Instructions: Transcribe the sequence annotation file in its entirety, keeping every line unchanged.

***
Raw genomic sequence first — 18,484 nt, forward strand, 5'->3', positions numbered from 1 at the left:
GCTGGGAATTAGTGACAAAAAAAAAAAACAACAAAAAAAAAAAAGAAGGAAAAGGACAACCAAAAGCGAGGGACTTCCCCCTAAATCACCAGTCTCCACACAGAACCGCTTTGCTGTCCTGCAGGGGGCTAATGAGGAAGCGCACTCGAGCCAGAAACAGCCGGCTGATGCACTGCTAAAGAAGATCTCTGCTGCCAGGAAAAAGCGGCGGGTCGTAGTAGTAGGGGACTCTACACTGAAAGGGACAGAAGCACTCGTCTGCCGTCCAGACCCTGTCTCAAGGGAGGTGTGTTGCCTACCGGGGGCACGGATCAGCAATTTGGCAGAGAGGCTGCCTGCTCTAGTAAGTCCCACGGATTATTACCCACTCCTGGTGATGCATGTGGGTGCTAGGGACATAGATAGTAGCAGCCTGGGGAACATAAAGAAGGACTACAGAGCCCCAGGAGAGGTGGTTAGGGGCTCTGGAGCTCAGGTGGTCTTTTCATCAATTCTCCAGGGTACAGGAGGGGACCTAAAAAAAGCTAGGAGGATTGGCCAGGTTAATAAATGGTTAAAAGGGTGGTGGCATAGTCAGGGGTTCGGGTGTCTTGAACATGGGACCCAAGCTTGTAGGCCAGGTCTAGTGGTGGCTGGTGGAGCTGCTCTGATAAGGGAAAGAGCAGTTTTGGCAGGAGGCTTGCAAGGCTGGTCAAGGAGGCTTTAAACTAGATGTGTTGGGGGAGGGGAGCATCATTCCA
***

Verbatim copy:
Raw genomic sequence first — 18,484 nt, forward strand, 5'->3', positions numbered from 1 at the left:
GCTGGGAATTAGTGACAAAAAAAAAAAACAACAAAAAAAAAAAAGAAGGAAAAGGACAACCAAAAGCGAGGGACTTCCCCCTAAATCACCAGTCTCCACACAGAACCGCTTTGCTGTCCTGCAGGGGGCTAATGAGGAAGCGCACTCGAGCCAGAAACAGCCGGCTGATGCACTGCTAAAGAAGATCTCTGCTGCCAGGAAAAAGCGGCGGGTCGTAGTAGTAGGGGACTCTACACTGAAAGGGACAGAAGCACTCGTCTGCCGTCCAGACCCTGTCTCAAGGGAGGTGTGTTGCCTACCGGGGGCACGGATCAGCAATTTGGCAGAGAGGCTGCCTGCTCTAGTAAGTCCCACGGATTATTACCCACTCCTGGTGATGCATGTGGGTGCTAGGGACATAGATAGTAGCAGCCTGGGGAACATAAAGAAGGACTACAGAGCCCCAGGAGAGGTGGTTAGGGGCTCTGGAGCTCAGGTGGTCTTTTCATCAATTCTCCAGGGTACAGGAGGGGACCTAAAAAAAGCTAGGAGGATTGGCCAGGTTAATAAATGGTTAAAAGGGTGGTGGCATAGTCAGGGGTTCGGGTGTCTTGAACATGGGACCCAAGCTTGTAGGCCAGGTCTAGTGGTGGCTGGTGGAGCTGCTCTGATAAGGGAAAGAGCAGTTTTGGCAGGAGGCTTGCAAGGCTGGTCAAGGAGGCTTTAAACTAGATGTGTTGGGGGAGGGGAGCATCATTCCA